While in London, Nicholas made the life changing decision to make a living with his voice. In January 1987, Nicholas returned to Chicago and began playing in the “L” and on the street. He played solo acoustically, had a Blues band, a Jazz quartet and duo with Jazz Virtuoso Tony Eaton who played Sax and Violin. He began to build his reputation, performing seven days a week for sometimes close to eight hours a day, losing his voice trying to sing over passing “L” trains.
During this period, the City of Chicago decided to ban musicians in the “L” and the street, initiated by Gold Coast Alderman Burt Natarus, whose wealthy constituency hated to see and hear musicians, who they considered beggars and vagrants. Nicholas went and gathered the names of all the street artists he could find as well as the signatures of the train riders who loved them. He then founded C.A.S.A. (Coalition for the Advancement of Street Art) to fight the city. Working closely with the ACLU as well as his fellow buskers, C.A.S.A. made it legal to perform in the “L” and on the street after acquiring a $75 license. The CTA now has placed medallions on certain columns in locations in the “L” where musicians and artists can set up and legally express themselves. From 2001-2005, the State Street council teamed up with C.A.S.A. and held an annual Chicago Street Performers month of all day long performances. What a sight to see “C.A.S.A. PRESENTS THE CHICAGO STREET PERFORMERS MONTH LONG FESTIVAL” on the Iconoclastic CHICAGO THEATER marquee!
While playing in the “L”, Nicholas was discovered by a big commercial jingle house producer named Manny Mendelsohn. He was first booked as Jazz guitarist, then also as a singer. Soon, many of the major commercial houses were hiring Nicholas as well. In the meantime, Nicholas was performing 5 to 7 nights a week around town playing both his original music as well as with his Jazz group, Blues band, and mainly as a solo One-Man band. He started a band with Chicago guitar Virtuoso Fareed Haque, called “Mind the Gap”, which regularly headlined at The Avalon, often sharing a bill with The Smashing Pumpkins. In 1989, a small Chicago Jazz label called Tee Ni Chee teamed Nicholas with Westside Hammond B3 Virtuoso Wayman Davis. They recorded a very solid LP of a mix of original Jazz and Classic tunes played in the style of their heroes Jimmy Smith and George Benson. Nicholas’ father, William Barron, did the drawing for the cover.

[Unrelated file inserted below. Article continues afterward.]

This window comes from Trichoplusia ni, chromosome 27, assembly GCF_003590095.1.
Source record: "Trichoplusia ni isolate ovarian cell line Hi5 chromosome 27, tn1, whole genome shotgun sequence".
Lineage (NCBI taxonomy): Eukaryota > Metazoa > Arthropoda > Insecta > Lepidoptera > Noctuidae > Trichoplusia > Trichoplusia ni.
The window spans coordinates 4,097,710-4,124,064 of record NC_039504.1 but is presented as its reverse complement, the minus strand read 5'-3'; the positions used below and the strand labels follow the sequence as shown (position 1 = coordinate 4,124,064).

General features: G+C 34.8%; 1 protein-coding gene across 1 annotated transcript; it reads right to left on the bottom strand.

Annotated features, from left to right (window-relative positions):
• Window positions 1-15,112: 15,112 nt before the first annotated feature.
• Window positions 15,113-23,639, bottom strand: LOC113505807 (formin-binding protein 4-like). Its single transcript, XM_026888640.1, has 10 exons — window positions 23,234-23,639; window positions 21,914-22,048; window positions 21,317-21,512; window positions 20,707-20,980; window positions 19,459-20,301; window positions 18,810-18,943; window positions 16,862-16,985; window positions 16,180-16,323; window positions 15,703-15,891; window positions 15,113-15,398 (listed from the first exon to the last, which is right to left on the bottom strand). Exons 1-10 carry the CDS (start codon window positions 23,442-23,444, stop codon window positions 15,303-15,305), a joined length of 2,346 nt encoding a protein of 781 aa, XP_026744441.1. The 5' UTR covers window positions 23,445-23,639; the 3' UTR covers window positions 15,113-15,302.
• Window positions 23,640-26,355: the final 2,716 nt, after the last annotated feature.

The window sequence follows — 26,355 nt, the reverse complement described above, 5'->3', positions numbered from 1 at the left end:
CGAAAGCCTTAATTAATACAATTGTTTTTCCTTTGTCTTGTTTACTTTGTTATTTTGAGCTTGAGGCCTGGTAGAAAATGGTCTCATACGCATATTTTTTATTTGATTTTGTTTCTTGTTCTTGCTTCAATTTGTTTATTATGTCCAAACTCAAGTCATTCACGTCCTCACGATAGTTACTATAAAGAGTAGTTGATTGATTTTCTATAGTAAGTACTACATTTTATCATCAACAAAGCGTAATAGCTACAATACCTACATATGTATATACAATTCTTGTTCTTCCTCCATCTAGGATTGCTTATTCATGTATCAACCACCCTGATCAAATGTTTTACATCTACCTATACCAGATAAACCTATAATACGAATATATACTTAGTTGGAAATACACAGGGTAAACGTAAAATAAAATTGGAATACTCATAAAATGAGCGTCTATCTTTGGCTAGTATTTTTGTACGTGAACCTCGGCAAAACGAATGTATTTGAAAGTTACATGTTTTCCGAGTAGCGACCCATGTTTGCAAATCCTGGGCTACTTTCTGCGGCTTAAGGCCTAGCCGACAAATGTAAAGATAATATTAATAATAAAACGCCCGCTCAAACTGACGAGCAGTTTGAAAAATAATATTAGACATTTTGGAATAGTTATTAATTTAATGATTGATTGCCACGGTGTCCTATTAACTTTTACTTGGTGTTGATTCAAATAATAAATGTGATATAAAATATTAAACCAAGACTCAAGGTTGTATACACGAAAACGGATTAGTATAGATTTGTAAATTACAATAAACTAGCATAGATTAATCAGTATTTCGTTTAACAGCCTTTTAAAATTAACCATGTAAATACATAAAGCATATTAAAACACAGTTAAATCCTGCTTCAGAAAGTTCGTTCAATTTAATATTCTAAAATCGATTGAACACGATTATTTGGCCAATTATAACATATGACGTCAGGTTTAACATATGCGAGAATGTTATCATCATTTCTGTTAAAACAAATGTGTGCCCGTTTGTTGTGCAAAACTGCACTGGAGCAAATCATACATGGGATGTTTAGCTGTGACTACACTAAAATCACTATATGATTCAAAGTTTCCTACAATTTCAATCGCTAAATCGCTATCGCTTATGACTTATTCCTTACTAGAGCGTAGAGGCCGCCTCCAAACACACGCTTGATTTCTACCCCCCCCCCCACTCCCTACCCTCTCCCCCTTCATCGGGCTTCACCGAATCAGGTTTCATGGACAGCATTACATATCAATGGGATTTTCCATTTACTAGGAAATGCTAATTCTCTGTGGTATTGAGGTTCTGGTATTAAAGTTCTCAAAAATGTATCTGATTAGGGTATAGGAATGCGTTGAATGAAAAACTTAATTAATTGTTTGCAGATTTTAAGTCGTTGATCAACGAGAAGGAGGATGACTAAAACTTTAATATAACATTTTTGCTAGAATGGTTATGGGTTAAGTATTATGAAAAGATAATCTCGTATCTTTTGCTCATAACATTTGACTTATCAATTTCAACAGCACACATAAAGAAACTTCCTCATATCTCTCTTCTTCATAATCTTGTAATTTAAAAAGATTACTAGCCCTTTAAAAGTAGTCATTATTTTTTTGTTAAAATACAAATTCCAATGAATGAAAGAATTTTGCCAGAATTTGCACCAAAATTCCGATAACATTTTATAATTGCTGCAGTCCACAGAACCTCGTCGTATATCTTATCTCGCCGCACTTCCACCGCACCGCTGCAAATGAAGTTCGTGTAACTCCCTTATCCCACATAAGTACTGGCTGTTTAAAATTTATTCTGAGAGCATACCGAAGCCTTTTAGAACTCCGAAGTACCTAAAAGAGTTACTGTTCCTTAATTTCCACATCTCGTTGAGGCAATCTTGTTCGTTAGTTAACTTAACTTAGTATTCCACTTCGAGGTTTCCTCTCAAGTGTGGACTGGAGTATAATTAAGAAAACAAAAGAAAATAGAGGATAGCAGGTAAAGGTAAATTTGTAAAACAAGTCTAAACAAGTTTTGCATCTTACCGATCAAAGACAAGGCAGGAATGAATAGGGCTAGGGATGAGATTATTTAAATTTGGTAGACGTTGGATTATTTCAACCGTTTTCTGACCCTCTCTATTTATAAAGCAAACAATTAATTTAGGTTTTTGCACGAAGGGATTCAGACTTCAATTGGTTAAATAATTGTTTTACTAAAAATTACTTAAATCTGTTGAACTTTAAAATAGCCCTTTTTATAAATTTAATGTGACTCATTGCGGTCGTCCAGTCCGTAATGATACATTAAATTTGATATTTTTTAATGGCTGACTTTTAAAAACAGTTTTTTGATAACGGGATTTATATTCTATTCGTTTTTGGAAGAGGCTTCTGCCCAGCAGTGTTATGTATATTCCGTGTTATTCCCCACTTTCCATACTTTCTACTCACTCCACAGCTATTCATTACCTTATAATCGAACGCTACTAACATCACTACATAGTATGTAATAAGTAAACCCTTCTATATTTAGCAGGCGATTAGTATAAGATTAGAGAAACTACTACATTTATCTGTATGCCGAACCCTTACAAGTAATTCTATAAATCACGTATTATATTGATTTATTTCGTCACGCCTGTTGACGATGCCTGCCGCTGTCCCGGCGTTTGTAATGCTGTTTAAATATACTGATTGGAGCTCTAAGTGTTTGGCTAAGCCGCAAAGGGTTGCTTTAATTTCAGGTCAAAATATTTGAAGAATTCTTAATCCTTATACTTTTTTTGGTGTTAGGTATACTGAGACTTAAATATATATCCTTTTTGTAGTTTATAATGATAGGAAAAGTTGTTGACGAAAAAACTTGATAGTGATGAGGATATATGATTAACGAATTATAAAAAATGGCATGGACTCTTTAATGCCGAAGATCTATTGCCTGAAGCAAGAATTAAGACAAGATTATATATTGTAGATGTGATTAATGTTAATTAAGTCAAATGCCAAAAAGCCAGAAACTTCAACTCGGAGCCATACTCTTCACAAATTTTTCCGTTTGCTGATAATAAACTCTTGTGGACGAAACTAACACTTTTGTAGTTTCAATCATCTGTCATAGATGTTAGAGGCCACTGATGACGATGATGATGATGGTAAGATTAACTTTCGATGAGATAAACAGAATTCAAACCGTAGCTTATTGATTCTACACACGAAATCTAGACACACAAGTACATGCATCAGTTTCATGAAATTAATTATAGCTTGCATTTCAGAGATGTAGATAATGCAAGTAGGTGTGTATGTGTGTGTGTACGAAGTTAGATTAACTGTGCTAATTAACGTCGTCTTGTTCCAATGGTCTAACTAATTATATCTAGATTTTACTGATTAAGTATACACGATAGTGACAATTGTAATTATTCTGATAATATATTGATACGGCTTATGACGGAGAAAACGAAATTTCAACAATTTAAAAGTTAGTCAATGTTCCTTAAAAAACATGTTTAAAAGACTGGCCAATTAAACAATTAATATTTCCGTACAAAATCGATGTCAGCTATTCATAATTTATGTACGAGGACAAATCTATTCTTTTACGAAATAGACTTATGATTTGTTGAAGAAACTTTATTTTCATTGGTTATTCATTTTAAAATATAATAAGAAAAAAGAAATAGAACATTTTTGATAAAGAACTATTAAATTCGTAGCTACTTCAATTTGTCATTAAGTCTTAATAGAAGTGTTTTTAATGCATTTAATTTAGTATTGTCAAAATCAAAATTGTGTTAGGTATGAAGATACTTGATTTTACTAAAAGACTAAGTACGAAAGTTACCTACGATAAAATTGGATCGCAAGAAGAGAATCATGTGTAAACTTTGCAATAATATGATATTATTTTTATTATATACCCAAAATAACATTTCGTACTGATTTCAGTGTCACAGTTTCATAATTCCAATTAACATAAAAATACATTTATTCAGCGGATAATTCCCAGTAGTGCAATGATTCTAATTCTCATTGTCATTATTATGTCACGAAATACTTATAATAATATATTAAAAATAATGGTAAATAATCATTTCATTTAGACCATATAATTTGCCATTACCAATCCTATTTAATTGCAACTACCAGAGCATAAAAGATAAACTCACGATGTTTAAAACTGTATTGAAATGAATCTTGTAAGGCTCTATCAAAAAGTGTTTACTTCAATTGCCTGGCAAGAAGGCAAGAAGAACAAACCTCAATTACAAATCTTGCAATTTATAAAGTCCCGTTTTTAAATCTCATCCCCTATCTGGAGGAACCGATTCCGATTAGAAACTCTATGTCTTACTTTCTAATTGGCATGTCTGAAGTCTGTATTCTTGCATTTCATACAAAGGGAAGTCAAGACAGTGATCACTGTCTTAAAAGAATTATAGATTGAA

In the mid 90′s, Nicholas started his most successful music venture called “Swimmer” with his best friend and drummer Steve Gillis, who went on to play with “Filter”. They held a Thursday night residency at “The Elbo Room” for four years and built a huge following and reputation as the funkiest and best live band in Chicago. Nicholas collected antique and retro swim/motorcycle goggles as well as other crazy colorful eyewear, which he wore and changed for every song. Wearing leisure suits and bizarre clothing, he rapped and made up lyrics on the spot. The fans were blown away each week by a completely different set of spontaneous music!